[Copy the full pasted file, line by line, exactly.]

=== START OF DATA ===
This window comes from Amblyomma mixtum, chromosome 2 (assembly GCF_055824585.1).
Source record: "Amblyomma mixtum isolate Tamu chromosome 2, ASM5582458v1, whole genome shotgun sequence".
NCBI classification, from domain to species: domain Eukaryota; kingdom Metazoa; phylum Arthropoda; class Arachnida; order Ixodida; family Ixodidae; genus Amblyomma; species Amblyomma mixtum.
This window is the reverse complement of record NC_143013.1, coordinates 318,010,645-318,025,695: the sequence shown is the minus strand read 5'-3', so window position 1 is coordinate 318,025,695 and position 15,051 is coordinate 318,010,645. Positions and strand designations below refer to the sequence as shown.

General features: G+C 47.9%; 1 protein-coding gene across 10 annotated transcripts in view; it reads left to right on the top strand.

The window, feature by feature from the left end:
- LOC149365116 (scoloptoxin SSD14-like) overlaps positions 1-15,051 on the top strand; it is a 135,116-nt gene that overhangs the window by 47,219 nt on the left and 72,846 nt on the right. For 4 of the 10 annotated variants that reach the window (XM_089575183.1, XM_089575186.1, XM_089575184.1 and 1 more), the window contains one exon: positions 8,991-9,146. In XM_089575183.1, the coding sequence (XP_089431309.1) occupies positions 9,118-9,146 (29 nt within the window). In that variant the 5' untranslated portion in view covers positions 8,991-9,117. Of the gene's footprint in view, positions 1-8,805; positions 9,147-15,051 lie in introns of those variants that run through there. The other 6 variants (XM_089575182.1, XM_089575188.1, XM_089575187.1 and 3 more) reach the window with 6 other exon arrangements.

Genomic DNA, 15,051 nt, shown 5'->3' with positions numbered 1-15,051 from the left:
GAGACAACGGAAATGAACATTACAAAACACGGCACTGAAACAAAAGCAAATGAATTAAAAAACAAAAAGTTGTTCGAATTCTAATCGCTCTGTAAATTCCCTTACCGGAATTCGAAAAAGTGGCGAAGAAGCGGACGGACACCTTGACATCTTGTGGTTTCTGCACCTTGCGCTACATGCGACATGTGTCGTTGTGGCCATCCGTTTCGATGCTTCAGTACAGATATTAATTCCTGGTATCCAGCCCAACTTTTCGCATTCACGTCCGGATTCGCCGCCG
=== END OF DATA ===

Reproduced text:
This window comes from Amblyomma mixtum, chromosome 2 (assembly GCF_055824585.1).
Source record: "Amblyomma mixtum isolate Tamu chromosome 2, ASM5582458v1, whole genome shotgun sequence".
NCBI classification, from domain to species: domain Eukaryota; kingdom Metazoa; phylum Arthropoda; class Arachnida; order Ixodida; family Ixodidae; genus Amblyomma; species Amblyomma mixtum.
This window is the reverse complement of record NC_143013.1, coordinates 318,010,645-318,025,695: the sequence shown is the minus strand read 5'-3', so window position 1 is coordinate 318,025,695 and position 15,051 is coordinate 318,010,645. Positions and strand designations below refer to the sequence as shown.

General features: G+C 47.9%; 1 protein-coding gene across 10 annotated transcripts in view; it reads left to right on the top strand.

The window, feature by feature from the left end:
- LOC149365116 (scoloptoxin SSD14-like) overlaps positions 1-15,051 on the top strand; it is a 135,116-nt gene that overhangs the window by 47,219 nt on the left and 72,846 nt on the right. For 4 of the 10 annotated variants that reach the window (XM_089575183.1, XM_089575186.1, XM_089575184.1 and 1 more), the window contains one exon: positions 8,991-9,146. In XM_089575183.1, the coding sequence (XP_089431309.1) occupies positions 9,118-9,146 (29 nt within the window). In that variant the 5' untranslated portion in view covers positions 8,991-9,117. Of the gene's footprint in view, positions 1-8,805; positions 9,147-15,051 lie in introns of those variants that run through there. The other 6 variants (XM_089575182.1, XM_089575188.1, XM_089575187.1 and 3 more) reach the window with 6 other exon arrangements.

Genomic DNA, 15,051 nt, shown 5'->3' with positions numbered 1-15,051 from the left:
GAGACAACGGAAATGAACATTACAAAACACGGCACTGAAACAAAAGCAAATGAATTAAAAAACAAAAAGTTGTTCGAATTCTAATCGCTCTGTAAATTCCCTTACCGGAATTCGAAAAAGTGGCGAAGAAGCGGACGGACACCTTGACATCTTGTGGTTTCTGCACCTTGCGCTACATGCGACATGTGTCGTTGTGGCCATCCGTTTCGATGCTTCAGTACAGATATTAATTCCTGGTATCCAGCCCAACTTTTCGCATTCACGTCCGGATTCGCCGCCG